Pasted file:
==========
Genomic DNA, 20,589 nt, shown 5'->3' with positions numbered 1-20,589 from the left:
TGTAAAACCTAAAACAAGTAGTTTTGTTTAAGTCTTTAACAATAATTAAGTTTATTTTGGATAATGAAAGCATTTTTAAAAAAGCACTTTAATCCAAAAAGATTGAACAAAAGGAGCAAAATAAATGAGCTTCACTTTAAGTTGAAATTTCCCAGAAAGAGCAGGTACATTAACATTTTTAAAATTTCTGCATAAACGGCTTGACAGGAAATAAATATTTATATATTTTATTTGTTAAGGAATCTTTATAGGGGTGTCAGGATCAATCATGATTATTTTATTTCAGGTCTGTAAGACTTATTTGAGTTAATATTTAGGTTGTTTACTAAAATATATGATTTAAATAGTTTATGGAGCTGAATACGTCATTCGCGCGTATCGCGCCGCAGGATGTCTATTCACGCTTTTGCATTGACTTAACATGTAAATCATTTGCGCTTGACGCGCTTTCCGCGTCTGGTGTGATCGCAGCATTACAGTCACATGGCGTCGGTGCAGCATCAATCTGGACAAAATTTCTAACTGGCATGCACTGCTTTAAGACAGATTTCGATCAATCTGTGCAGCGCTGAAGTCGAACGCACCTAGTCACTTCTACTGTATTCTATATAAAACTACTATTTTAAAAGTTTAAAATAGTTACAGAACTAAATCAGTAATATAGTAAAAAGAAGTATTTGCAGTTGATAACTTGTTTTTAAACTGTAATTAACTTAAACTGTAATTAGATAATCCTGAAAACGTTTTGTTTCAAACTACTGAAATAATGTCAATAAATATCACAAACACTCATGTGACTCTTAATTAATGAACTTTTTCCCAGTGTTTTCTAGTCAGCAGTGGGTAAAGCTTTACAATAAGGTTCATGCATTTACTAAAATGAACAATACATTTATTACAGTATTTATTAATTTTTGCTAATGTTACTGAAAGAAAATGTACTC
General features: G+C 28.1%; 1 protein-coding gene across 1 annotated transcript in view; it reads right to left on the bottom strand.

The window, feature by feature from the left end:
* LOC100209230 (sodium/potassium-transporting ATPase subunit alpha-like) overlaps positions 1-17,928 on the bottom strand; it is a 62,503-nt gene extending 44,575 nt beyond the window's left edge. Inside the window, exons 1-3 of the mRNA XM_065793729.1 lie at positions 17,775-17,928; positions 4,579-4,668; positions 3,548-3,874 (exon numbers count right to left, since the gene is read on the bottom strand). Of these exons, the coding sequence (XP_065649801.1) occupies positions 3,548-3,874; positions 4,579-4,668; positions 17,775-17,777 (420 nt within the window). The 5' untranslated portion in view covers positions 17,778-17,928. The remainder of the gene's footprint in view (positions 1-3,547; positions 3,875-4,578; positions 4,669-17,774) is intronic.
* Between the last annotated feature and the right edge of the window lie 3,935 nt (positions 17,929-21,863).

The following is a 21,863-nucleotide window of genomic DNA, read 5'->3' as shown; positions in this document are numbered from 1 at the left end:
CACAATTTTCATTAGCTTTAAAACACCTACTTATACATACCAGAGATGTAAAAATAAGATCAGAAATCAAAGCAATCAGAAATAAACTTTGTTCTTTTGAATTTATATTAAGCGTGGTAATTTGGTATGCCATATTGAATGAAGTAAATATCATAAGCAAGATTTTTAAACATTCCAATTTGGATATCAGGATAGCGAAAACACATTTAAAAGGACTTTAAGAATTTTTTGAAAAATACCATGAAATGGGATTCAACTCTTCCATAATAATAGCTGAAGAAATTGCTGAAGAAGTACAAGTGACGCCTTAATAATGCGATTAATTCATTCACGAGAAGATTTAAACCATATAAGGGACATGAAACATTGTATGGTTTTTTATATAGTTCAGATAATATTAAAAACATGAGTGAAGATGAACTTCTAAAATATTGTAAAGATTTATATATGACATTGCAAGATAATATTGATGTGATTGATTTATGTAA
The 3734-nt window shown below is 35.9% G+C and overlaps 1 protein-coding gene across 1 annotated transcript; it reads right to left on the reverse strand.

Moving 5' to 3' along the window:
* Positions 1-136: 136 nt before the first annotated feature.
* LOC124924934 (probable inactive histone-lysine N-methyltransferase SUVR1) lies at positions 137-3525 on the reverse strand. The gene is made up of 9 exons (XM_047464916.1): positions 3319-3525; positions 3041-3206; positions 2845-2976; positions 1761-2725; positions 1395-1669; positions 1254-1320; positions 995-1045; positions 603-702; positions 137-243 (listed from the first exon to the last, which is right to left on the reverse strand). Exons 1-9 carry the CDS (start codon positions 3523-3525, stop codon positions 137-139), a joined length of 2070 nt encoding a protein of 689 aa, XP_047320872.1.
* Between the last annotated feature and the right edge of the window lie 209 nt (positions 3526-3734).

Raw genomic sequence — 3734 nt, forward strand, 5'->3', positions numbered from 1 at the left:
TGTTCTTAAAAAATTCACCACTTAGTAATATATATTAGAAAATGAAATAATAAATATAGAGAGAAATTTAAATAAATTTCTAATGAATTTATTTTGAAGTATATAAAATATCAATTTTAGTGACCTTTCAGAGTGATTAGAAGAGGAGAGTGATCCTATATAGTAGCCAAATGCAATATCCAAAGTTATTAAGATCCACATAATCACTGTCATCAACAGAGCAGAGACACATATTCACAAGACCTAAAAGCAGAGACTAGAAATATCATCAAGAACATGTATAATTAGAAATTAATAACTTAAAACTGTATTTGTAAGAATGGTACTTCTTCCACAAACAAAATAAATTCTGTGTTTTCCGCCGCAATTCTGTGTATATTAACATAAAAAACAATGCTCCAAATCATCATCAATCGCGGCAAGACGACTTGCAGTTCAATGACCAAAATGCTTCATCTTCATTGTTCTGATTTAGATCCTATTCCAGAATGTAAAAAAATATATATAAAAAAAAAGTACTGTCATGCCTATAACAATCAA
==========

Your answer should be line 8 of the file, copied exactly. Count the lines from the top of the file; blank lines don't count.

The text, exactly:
CACAATTTTCATTAGCTTTAAAACACCTACTTATACATACCAGAGATGTAAAAATAAGATCAGAAATCAAAGCAATCAGAAATAAACTTTGTTCTTTTGAATTTATATTAAGCGTGGTAATTTGGTATGCCATATTGAATGAAGTAAATATCATAAGCAAGATTTTTAAACATTCCAATTTGGATATCAGGATAGCGAAAACACATTTAAAAGGACTTTAAGAATTTTTTGAAAAATACCATGAAATGGGATTCAACTCTTCCATAATAATAGCTGAAGAAATTGCTGAAGAAGTACAAGTGACGCCTTAATAATGCGATTAATTCATTCACGAGAAGATTTAAACCATATAAGGGACATGAAACATTGTATGGTTTTTTATATAGTTCAGATAATATTAAAAACATGAGTGAAGATGAACTTCTAAAATATTGTAAAGATTTATATATGACATTGCAAGATAATATTGATGTGATTGATTTATGTAA